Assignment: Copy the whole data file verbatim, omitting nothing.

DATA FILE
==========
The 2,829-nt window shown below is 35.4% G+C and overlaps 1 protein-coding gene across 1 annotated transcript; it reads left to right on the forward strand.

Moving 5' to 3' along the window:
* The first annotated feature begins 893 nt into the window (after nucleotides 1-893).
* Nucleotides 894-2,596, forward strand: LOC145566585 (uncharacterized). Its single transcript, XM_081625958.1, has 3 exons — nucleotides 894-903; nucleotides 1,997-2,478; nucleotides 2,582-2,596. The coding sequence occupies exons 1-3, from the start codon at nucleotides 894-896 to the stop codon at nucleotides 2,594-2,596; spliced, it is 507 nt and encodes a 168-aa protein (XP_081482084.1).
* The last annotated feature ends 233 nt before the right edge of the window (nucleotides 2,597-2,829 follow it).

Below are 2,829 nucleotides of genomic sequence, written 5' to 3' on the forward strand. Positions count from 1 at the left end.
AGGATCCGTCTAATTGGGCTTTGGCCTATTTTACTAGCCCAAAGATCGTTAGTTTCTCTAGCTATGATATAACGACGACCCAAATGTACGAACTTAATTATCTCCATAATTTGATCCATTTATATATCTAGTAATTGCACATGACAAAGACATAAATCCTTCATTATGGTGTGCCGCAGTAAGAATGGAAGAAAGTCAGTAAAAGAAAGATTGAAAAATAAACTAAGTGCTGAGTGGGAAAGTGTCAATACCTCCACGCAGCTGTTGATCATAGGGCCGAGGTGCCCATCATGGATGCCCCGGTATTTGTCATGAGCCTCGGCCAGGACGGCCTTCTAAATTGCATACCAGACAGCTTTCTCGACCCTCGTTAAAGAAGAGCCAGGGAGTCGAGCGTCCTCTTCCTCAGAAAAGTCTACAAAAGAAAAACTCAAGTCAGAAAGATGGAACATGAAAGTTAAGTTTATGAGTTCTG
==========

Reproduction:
The 2,829-nt window shown below is 35.4% G+C and overlaps 1 protein-coding gene across 1 annotated transcript; it reads left to right on the forward strand.

Moving 5' to 3' along the window:
* The first annotated feature begins 893 nt into the window (after nucleotides 1-893).
* Nucleotides 894-2,596, forward strand: LOC145566585 (uncharacterized). Its single transcript, XM_081625958.1, has 3 exons — nucleotides 894-903; nucleotides 1,997-2,478; nucleotides 2,582-2,596. The coding sequence occupies exons 1-3, from the start codon at nucleotides 894-896 to the stop codon at nucleotides 2,594-2,596; spliced, it is 507 nt and encodes a 168-aa protein (XP_081482084.1).
* The last annotated feature ends 233 nt before the right edge of the window (nucleotides 2,597-2,829 follow it).

Below are 2,829 nucleotides of genomic sequence, written 5' to 3' on the forward strand. Positions count from 1 at the left end.
AGGATCCGTCTAATTGGGCTTTGGCCTATTTTACTAGCCCAAAGATCGTTAGTTTCTCTAGCTATGATATAACGACGACCCAAATGTACGAACTTAATTATCTCCATAATTTGATCCATTTATATATCTAGTAATTGCACATGACAAAGACATAAATCCTTCATTATGGTGTGCCGCAGTAAGAATGGAAGAAAGTCAGTAAAAGAAAGATTGAAAAATAAACTAAGTGCTGAGTGGGAAAGTGTCAATACCTCCACGCAGCTGTTGATCATAGGGCCGAGGTGCCCATCATGGATGCCCCGGTATTTGTCATGAGCCTCGGCCAGGACGGCCTTCTAAATTGCATACCAGACAGCTTTCTCGACCCTCGTTAAAGAAGAGCCAGGGAGTCGAGCGTCCTCTTCCTCAGAAAAGTCTACAAAAGAAAAACTCAAGTCAGAAAGATGGAACATGAAAGTTAAGTTTATGAGTTCTG